What is male infertility?
Infertility is defined as a couple's inability to achieve pregnancy following one year of appropriately timed and unprotected intercourse. By this criterion, it has been estimated that approximately 15-20% of couples attempting to achieve pregnancy are unable to do so. A female factor is the primary etiology in approximately 50% of these couples, and another 20-30% are pure male factor. A combination of male and female factors accounts for the remaining 20-30% of cases. This suggests that in 50% of couples presenting for infertility evaluation, a male factor is contributory. Conservatively estimated, this means that 2.5 million American men would potentially benefit from a fertility evaluation.
The approach to the infertile couple often begins with an evaluation of the female; this is primarily because it is usually the female partner who has initiated a workup by consultation with her gynecologist. As a result, there is often a delay in male evaluation and treatment. The mistaken notion that infertility is associated with "impotence" or decreased masculinity has also contributed to a delay in male evaluation and treatment. It often makes sense, however, to start with the male partner, whose initial evaluation may be performed rapidly and non-invasively.
The most important part of the evaluation of the infertile male is the history and physical examination.
It is our experience that in 90% of cases, an accurate impression is obtained from an initial visit after a thorough history, physical examination, and light microscopic examination of a semen specimen.
Further testing usually serves to confirm the diagnosis and help direct the course of therapy. Recent research advances in the area of male reproduction have brought about dramatic changes in the ability to not only diagnose, but also treat male infertility. Currently, detection of the underlying problems causing male infertility and directed treatment is possible in most cases.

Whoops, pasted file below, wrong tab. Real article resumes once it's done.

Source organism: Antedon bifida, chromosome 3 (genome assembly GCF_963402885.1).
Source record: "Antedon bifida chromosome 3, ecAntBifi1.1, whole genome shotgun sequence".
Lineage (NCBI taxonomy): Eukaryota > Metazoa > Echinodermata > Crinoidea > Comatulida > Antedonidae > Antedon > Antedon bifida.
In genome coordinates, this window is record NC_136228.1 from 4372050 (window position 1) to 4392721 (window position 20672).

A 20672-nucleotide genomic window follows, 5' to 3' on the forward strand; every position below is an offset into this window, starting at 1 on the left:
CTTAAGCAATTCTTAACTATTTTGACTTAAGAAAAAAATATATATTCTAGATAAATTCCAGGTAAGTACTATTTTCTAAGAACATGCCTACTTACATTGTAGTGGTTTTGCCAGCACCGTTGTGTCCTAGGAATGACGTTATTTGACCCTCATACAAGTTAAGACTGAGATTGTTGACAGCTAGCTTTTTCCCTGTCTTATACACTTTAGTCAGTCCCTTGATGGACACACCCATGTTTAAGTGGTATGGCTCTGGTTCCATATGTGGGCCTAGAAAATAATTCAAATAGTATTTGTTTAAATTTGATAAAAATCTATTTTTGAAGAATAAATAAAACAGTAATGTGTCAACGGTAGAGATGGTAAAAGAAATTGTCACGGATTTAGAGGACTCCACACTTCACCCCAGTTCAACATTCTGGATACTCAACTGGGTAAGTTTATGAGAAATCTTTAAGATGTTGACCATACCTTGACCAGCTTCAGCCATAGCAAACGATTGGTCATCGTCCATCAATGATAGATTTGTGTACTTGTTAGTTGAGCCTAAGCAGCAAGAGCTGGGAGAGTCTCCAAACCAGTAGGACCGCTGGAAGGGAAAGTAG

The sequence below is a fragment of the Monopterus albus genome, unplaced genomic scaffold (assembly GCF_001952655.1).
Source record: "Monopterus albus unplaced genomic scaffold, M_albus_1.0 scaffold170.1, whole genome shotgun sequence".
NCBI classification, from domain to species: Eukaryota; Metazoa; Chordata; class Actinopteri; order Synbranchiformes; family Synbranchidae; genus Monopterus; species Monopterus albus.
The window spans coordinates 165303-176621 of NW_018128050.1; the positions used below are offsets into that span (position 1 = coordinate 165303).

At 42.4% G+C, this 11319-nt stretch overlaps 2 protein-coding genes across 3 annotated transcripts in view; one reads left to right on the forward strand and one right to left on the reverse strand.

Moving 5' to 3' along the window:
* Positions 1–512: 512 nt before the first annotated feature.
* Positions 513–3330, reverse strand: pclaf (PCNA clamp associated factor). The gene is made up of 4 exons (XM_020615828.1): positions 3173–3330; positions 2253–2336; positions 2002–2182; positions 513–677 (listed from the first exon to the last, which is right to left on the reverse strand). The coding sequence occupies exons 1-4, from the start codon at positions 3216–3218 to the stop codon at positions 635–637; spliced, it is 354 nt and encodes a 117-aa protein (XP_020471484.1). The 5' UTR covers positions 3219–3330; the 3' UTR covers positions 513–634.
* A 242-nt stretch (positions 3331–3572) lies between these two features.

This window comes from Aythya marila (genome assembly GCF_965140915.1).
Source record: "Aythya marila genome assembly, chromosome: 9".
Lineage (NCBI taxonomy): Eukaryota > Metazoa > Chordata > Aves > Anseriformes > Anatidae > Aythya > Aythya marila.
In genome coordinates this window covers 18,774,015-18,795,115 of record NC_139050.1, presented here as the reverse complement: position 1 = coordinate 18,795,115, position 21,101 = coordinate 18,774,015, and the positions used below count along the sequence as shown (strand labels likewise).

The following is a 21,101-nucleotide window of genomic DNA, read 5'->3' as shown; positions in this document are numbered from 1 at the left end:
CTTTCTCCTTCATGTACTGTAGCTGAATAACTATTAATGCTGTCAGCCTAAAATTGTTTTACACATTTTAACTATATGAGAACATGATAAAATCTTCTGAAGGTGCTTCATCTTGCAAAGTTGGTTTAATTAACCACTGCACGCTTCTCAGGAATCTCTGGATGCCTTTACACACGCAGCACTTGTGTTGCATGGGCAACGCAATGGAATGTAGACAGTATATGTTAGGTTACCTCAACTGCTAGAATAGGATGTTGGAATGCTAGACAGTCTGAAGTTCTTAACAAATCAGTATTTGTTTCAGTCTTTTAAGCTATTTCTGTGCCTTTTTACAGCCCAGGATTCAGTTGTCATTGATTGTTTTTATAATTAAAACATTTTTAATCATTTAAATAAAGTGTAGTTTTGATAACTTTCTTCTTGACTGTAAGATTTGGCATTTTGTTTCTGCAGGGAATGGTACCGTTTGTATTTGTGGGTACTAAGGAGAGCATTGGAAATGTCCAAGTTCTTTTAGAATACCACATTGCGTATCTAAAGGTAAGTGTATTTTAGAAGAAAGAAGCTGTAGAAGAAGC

The specific treatment of male infertility is often more successful, less expensive and possibly less invasive than in vitro fertilization (IVF) or other assisted reproductive treatments. Additionally, about 1% of men who present with the symptom of "infertility" will actually have a serious medical problem causing the infertility that, if left untreated, may jeopardize health or life.
The majority of couples suffering from infertility can be helped to conceive a child. Artificial techniques of reproduction have advanced to the point where a single sperm can be physically injected into an egg (intracytoplasmic sperm injection [ICSI]). ICSI has dramatically changed the treatment available for even the most severe male factor infertility. Because of this technique, 90% of all infertile men, including half of all men with non-obstructive azoospermia, have the potential to conceive their own genetic child.
Postmortem Sperm Retrieval (PMSR)
To learn more about PMSR and Weill Cornell Medicine's policies & guidelines surrounding this procedure, please click here.
Male Infertility Research - Additional Reading
If you are interested in learning more about Weill Cornell Medicine's current research on new treatments for severe male infertility, please click here.
Additional resources related to male infertility research can be found on the Center for Male Reproductive Medicine and Microsurgery page as well as the Male Infertility Genetics Laboratory page.
Testosterone Replacement Therapy
James J. Colt Professor of Urology and Reproductive Medicine, Dr. Peter N. Schlegel, provides expert commentary regarding new guidelines on Testosterone Replacement Therapy for aging men. Read more here.